Blue Horses (New York: Penguin Press, 2014) is a slight book of deceptively simple poems, “something/inexplicable/made plain” as Mary Oliver says in “What We Want.” It’s only when you think further into them that you realize these poems have a lot to say. Oliver’s spirituality, like her imagery, springs from the natural world and the senses.
Sure, you’ve heard of the current bestsellers, but what about books from previous years that you never had a chance to read? Rediscover some great titles you may have missed.
A Mother’s Reckoning: Living in the Aftermath of Tragedy by Sue Klebold
I didn’t plan to review this book, but halfway through my reading, news broke of the Parkland, Florida shooting. So, sadly, the topic is freshly relevant.
How much of our gender shows in the way we act, dress, move, speak? How much comes from others’ perceptions? How many of our life choices are constrained by sexism and racism? As I read Jackie Kay’s novel Trumpet, these questions swirled in my head.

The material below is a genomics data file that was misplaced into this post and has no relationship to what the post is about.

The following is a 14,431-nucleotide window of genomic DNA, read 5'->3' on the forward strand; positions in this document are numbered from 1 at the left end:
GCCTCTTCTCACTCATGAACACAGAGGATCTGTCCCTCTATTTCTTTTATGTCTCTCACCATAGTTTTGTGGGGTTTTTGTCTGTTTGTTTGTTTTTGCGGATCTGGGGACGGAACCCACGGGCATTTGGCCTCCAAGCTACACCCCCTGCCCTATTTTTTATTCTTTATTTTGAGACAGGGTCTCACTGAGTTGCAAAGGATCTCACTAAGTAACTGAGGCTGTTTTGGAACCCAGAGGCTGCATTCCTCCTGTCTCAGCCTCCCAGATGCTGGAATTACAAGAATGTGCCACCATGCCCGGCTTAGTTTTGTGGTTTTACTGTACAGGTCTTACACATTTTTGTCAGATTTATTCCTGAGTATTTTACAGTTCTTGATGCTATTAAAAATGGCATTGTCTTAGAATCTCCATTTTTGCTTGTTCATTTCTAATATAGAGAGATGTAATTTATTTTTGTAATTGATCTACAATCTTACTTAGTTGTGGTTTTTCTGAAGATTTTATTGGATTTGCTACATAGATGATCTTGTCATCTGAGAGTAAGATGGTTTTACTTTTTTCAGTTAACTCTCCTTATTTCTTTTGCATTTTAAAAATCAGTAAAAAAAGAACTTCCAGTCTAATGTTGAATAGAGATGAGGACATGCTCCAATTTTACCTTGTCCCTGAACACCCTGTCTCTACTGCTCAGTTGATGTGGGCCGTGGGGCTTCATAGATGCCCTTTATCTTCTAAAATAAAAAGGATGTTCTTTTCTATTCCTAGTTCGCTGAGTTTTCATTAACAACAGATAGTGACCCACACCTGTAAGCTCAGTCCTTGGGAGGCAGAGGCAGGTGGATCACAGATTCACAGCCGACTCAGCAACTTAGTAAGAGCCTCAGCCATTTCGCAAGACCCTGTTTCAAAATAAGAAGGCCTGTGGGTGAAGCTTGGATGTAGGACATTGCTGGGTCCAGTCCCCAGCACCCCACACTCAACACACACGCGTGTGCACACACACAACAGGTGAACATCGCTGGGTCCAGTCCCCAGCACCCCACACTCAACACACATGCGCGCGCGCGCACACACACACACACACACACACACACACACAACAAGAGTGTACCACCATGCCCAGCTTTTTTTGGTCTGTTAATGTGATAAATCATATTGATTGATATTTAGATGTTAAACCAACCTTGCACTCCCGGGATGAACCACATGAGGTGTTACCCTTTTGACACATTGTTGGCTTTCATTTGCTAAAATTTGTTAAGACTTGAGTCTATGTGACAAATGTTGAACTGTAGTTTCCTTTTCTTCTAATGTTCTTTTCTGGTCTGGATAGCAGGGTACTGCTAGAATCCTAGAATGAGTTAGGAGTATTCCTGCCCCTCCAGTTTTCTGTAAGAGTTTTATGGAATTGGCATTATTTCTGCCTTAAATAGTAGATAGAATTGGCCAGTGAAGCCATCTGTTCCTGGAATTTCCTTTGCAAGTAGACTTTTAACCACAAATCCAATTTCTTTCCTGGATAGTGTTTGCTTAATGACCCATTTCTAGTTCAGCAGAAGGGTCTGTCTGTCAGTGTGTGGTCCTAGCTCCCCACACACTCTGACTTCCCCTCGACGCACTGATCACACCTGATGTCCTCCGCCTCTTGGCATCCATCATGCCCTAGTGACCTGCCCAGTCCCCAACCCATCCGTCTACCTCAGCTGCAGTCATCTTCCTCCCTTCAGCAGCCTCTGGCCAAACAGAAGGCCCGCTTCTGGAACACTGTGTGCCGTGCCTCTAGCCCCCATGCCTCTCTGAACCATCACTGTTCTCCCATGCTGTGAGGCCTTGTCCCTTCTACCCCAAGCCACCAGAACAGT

They May Not Mean To, But They Do by Cathleen Schine
Growing older, taking care of an aging spouse, learning to live alone -- I don’t know how Cathleen Schine wrings humor from these experiences, but she does. They May Not Mean To, But They Do is filled with hilarious and very human details, and it is a novel I savored.
The Witches: Salem, 1692 by Stacy Schiff is an exhaustive (and at times, exhausting) account of the accusations, imprisonment, trials and executions of fourteen women and five men. It’s a story we all think we know, but Schiff places us in this world so completely, we can feel the chilly air and hear the howling of dogs at night.
Sometimes a new bestseller leads to older books. Reading Michael Eric Dyson’s Tears We Cannot Stop led me to browse for his recommended reading, which led me to Douglas A. Blackmon’s Slavery By Another Name: the Re-enslavement of Black Americans from the Civil War to World War II. The book won a Pulitzer in 2009, and PBS made a documentary in 2012.